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Over-The-Counter Trading and NASDAQ

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Securities not sold on an organized exchange like the NYSE are traded over-the-counter (OTC). A stock may not be listed on an organized exchange for several reasons, including lack of widespread investor interest, small issue size, or insufficient order flow. The OTC stock market is a dealer market. Since different OTC issues are not usually close substitutes for each other, a dealer with limited capital can make a profit with a relatively narrow range of stock inventory. As a result, there is a large number of small OTC dealers. They often concentrate their trading in particular industry groups or geographical areas. It is estimated that about 30,000 various types of equity securities are traded in the OTC market. However, only about 15,000 of these securities are actively traded.

When customers place a buy or sell order for a stock in the OTC market, a broker will contact other dealers who have that particular stock for sale and search out the best price. When satisfied, he or she will complete the buy or sell transaction with that dealer and charge his or her customer the same price plus a commission for the brokerage services.

A major development of the OTC market occurred in 1971 when the National Association of Securities Dealers (NASD) introduced an automatic computer-based quotation system, called NASDAQ. The system offers continuous bid-and-ask prices for the most actively traded OTC stocks. NASDAQ's development accelerated the disclosure of price information, and it also fundamentally altered the structure of the OTC market.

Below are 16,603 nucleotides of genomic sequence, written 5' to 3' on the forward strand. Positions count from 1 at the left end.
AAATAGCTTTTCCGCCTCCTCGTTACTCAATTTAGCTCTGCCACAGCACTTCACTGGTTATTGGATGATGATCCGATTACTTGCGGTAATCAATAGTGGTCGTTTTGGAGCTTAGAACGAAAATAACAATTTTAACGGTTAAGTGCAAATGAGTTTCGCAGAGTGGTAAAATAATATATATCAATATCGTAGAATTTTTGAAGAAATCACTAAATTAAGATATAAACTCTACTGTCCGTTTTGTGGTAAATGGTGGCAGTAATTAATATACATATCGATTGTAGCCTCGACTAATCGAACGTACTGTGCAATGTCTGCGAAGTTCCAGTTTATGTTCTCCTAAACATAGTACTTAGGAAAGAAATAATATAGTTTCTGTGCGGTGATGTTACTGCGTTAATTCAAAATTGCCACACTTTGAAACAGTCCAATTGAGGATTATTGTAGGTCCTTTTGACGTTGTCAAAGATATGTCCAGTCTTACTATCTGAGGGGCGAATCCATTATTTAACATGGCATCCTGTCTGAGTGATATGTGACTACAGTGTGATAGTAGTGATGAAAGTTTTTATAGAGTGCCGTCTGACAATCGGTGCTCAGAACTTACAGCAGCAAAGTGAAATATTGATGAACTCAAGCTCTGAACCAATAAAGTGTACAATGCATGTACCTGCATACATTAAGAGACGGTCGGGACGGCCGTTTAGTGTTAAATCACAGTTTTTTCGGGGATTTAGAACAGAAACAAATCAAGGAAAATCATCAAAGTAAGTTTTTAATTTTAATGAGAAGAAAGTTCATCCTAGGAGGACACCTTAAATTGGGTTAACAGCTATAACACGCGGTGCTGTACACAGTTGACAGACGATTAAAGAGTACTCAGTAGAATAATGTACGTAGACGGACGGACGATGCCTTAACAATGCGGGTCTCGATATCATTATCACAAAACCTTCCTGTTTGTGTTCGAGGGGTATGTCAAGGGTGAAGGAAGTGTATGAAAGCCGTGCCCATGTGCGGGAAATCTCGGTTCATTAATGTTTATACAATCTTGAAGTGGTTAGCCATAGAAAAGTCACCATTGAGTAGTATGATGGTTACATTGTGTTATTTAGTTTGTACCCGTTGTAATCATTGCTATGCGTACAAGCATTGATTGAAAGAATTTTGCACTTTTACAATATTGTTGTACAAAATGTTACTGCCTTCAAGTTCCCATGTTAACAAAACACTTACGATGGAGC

There are three levels of access to the NASDAQ system. Level 3 terminals are available only to dealers and allow them to enter bid and ask quotations for specific stocks into the system. These quotations, together with information identifying the stock and the dealer, appear within seconds on the terminals of other dealers and brokers. For this reason, the NASDAQ always has current prices. Level 2 terminals display all the dealer bid and ask quotations for a given stock, but do not allow that quotation to be changed on the terminal. These terminals are available to brokers and institutions. Level 1 terminals provide only the best bid and ask price (called the inside quote) for a stock. These terminals are used by stockbrokers when quoting prices to their customers.

This greatly increased the efficiency of a broker's search for the best bid-and-ask prices, reducing the amount of trading away from the best available prices.